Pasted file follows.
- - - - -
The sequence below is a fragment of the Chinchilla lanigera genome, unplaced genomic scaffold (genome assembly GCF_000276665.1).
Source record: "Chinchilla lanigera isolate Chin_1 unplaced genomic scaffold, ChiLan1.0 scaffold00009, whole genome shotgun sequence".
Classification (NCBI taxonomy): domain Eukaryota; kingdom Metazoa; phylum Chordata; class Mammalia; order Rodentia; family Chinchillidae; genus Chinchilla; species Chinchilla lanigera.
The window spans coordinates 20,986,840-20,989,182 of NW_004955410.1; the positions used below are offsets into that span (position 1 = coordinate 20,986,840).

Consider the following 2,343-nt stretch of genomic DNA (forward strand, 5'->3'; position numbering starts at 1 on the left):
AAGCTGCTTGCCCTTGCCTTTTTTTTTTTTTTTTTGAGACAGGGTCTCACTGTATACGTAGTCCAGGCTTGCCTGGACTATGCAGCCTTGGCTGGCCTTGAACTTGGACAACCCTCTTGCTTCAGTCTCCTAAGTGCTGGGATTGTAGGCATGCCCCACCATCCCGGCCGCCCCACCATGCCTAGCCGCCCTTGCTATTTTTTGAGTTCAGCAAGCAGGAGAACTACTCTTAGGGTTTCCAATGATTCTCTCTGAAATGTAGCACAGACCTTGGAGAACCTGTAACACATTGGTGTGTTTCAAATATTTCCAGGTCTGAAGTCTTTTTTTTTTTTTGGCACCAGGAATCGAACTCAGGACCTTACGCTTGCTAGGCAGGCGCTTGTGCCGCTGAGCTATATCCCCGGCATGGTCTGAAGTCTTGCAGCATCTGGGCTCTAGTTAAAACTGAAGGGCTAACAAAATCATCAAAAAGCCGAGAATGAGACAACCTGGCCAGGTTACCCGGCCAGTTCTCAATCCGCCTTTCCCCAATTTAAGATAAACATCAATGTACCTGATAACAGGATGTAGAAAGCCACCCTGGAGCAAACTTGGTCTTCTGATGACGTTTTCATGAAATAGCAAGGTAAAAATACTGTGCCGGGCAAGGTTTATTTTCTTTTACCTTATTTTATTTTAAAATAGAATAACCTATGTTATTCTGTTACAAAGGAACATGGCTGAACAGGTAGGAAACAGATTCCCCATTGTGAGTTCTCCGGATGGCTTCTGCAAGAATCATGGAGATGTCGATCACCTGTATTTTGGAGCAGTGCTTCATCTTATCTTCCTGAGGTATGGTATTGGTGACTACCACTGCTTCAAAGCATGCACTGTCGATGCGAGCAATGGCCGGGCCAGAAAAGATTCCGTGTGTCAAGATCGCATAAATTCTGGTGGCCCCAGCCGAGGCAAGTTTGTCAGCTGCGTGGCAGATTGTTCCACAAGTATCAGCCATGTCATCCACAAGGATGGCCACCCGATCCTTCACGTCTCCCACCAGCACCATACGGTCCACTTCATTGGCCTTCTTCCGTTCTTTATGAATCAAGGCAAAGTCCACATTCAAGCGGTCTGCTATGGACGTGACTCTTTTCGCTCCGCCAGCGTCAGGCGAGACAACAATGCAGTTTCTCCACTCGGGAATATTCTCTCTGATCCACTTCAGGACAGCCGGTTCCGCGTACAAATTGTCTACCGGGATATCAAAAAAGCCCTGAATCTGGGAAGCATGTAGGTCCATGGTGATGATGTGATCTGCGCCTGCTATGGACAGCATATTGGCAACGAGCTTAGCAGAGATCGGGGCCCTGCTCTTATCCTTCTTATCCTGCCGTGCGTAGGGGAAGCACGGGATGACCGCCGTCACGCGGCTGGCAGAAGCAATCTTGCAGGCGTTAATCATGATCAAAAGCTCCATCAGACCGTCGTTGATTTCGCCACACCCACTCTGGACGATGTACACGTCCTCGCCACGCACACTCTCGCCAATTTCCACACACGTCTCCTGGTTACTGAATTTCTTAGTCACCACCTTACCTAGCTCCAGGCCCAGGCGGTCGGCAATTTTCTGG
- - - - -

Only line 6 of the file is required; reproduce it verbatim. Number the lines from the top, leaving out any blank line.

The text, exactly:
AAGCTGCTTGCCCTTGCCTTTTTTTTTTTTTTTTTGAGACAGGGTCTCACTGTATACGTAGTCCAGGCTTGCCTGGACTATGCAGCCTTGGCTGGCCTTGAACTTGGACAACCCTCTTGCTTCAGTCTCCTAAGTGCTGGGATTGTAGGCATGCCCCACCATCCCGGCCGCCCCACCATGCCTAGCCGCCCTTGCTATTTTTTGAGTTCAGCAAGCAGGAGAACTACTCTTAGGGTTTCCAATGATTCTCTCTGAAATGTAGCACAGACCTTGGAGAACCTGTAACACATTGGTGTGTTTCAAATATTTCCAGGTCTGAAGTCTTTTTTTTTTTTTGGCACCAGGAATCGAACTCAGGACCTTACGCTTGCTAGGCAGGCGCTTGTGCCGCTGAGCTATATCCCCGGCATGGTCTGAAGTCTTGCAGCATCTGGGCTCTAGTTAAAACTGAAGGGCTAACAAAATCATCAAAAAGCCGAGAATGAGACAACCTGGCCAGGTTACCCGGCCAGTTCTCAATCCGCCTTTCCCCAATTTAAGATAAACATCAATGTACCTGATAACAGGATGTAGAAAGCCACCCTGGAGCAAACTTGGTCTTCTGATGACGTTTTCATGAAATAGCAAGGTAAAAATACTGTGCCGGGCAAGGTTTATTTTCTTTTACCTTATTTTATTTTAAAATAGAATAACCTATGTTATTCTGTTACAAAGGAACATGGCTGAACAGGTAGGAAACAGATTCCCCATTGTGAGTTCTCCGGATGGCTTCTGCAAGAATCATGGAGATGTCGATCACCTGTATTTTGGAGCAGTGCTTCATCTTATCTTCCTGAGGTATGGTATTGGTGACTACCACTGCTTCAAAGCATGCACTGTCGATGCGAGCAATGGCCGGGCCAGAAAAGATTCCGTGTGTCAAGATCGCATAAATTCTGGTGGCCCCAGCCGAGGCAAGTTTGTCAGCTGCGTGGCAGATTGTTCCACAAGTATCAGCCATGTCATCCACAAGGATGGCCACCCGATCCTTCACGTCTCCCACCAGCACCATACGGTCCACTTCATTGGCCTTCTTCCGTTCTTTATGAATCAAGGCAAAGTCCACATTCAAGCGGTCTGCTATGGACGTGACTCTTTTCGCTCCGCCAGCGTCAGGCGAGACAACAATGCAGTTTCTCCACTCGGGAATATTCTCTCTGATCCACTTCAGGACAGCCGGTTCCGCGTACAAATTGTCTACCGGGATATCAAAAAAGCCCTGAATCTGGGAAGCATGTAGGTCCATGGTGATGATGTGATCTGCGCCTGCTATGGACAGCATATTGGCAACGAGCTTAGCAGAGATCGGGGCCCTGCTCTTATCCTTCTTATCCTGCCGTGCGTAGGGGAAGCACGGGATGACCGCCGTCACGCGGCTGGCAGAAGCAATCTTGCAGGCGTTAATCATGATCAAAAGCTCCATCAGACCGTCGTTGATTTCGCCACACCCACTCTGGACGATGTACACGTCCTCGCCACGCACACTCTCGCCAATTTCCACACACGTCTCCTGGTTACTGAATTTCTTAGTCACCACCTTACCTAGCTCCAGGCCCAGGCGGTCGGCAATTTTCTGG